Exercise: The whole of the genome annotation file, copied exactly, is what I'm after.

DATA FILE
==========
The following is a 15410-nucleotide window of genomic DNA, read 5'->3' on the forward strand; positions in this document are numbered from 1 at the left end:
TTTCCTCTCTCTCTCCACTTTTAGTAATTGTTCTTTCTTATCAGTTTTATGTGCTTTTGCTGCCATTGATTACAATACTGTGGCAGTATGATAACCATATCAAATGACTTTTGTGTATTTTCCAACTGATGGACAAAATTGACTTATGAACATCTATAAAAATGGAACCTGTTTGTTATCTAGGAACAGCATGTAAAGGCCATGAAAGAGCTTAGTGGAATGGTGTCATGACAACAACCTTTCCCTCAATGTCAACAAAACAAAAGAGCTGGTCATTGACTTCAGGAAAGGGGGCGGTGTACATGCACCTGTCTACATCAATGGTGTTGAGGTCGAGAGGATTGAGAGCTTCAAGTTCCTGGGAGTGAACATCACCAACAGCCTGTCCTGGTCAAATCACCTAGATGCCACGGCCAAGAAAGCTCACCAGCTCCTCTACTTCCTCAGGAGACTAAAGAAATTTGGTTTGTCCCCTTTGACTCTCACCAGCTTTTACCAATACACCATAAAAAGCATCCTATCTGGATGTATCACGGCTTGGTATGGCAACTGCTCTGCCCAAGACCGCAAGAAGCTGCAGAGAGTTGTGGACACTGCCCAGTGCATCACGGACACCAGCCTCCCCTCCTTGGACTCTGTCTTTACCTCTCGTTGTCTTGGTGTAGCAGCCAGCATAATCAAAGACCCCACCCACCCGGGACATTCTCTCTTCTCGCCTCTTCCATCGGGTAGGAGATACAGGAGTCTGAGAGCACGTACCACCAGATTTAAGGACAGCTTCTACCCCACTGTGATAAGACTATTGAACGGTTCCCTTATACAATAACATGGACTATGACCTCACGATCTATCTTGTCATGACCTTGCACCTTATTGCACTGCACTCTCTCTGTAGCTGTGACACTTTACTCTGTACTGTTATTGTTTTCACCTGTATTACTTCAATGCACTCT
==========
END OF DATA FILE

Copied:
The following is a 15410-nucleotide window of genomic DNA, read 5'->3' on the forward strand; positions in this document are numbered from 1 at the left end:
TTTCCTCTCTCTCTCCACTTTTAGTAATTGTTCTTTCTTATCAGTTTTATGTGCTTTTGCTGCCATTGATTACAATACTGTGGCAGTATGATAACCATATCAAATGACTTTTGTGTATTTTCCAACTGATGGACAAAATTGACTTATGAACATCTATAAAAATGGAACCTGTTTGTTATCTAGGAACAGCATGTAAAGGCCATGAAAGAGCTTAGTGGAATGGTGTCATGACAACAACCTTTCCCTCAATGTCAACAAAACAAAAGAGCTGGTCATTGACTTCAGGAAAGGGGGCGGTGTACATGCACCTGTCTACATCAATGGTGTTGAGGTCGAGAGGATTGAGAGCTTCAAGTTCCTGGGAGTGAACATCACCAACAGCCTGTCCTGGTCAAATCACCTAGATGCCACGGCCAAGAAAGCTCACCAGCTCCTCTACTTCCTCAGGAGACTAAAGAAATTTGGTTTGTCCCCTTTGACTCTCACCAGCTTTTACCAATACACCATAAAAAGCATCCTATCTGGATGTATCACGGCTTGGTATGGCAACTGCTCTGCCCAAGACCGCAAGAAGCTGCAGAGAGTTGTGGACACTGCCCAGTGCATCACGGACACCAGCCTCCCCTCCTTGGACTCTGTCTTTACCTCTCGTTGTCTTGGTGTAGCAGCCAGCATAATCAAAGACCCCACCCACCCGGGACATTCTCTCTTCTCGCCTCTTCCATCGGGTAGGAGATACAGGAGTCTGAGAGCACGTACCACCAGATTTAAGGACAGCTTCTACCCCACTGTGATAAGACTATTGAACGGTTCCCTTATACAATAACATGGACTATGACCTCACGATCTATCTTGTCATGACCTTGCACCTTATTGCACTGCACTCTCTCTGTAGCTGTGACACTTTACTCTGTACTGTTATTGTTTTCACCTGTATTACTTCAATGCACTCT